Year 2 values for the bond are obtained as follows:

$$ \begin{align*} \frac{1050}{1.1069} &=948.59 \\ \frac{1050}{1.0786} &=973.48 \\ \frac{1050}{1.0590} & =991.50 \end{align*} $$

Year 1 Values:

$$ \begin{align*} \frac{1}{2}\times\frac{\left(948.59+50\right)+\left(973.48+50\right)}{1.0689} & =945.86 \\ \frac{1}{2}\times\frac{\left(973.48+50\right)+\left(991.50+50\right)}{1.0512} &= 982.20 \end{align*} $$

Year 0 Value (VND)

$$ \frac{1}{2}\times\frac{\left(945.86+50\right)+\left(982.20+50\right)}{1.04}=975.03 $$

VND can also be determined by discounting the bond’s yearly cashflows at the relevant spot rates:

$$ VND =\frac{50}{1.04}+\frac{50}{\left(1.05\right)^2}+\frac{1,050}{\left(1.06\right)^3}=$975.03 $$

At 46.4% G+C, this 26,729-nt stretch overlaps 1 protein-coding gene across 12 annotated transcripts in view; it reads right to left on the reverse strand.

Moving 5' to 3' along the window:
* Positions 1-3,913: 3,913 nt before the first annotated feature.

However, the binomial tree is key for calculating the expected exposure at each node when computing the CVA.

$$ \begin{align*} \text{The expected exposure at each year} & = \sum{\text{Value in node i at time t}} \\ & \times {\text{Probability}+\text{Coupon for year t}} \end{align*} $$

The next step is to calculate CVA.

$$ \begin{array}{c|c|c|c|c|c|c|c} \textbf{Year} & \textbf{EE} & \textbf{LGD} & \textbf{PD} & \textbf{PS} & \textbf{EL} & \textbf{Discount} & \textbf{PV of} \\ & & & & & & \textbf{Factors} & \textbf{EL} \\ \hline 1 & 1,014.03 & 608.42 & 2.000\% & 98.00\% & 12.17 & 0.9615 & 11.70 \\ \hline 2 & 1,021.76 & 613.05 & 1.960\% & 96.04\% & 12.02 & 0.9070 & 10.90 \\ \hline 3 & 1,050.00 & 630.00 & 1.921\% & 94.12\% & 12.10 & 0.8396 & 10.16 \\ \hline & & & & & & \textbf{CVA} & \bf{32.76} \end{array} $$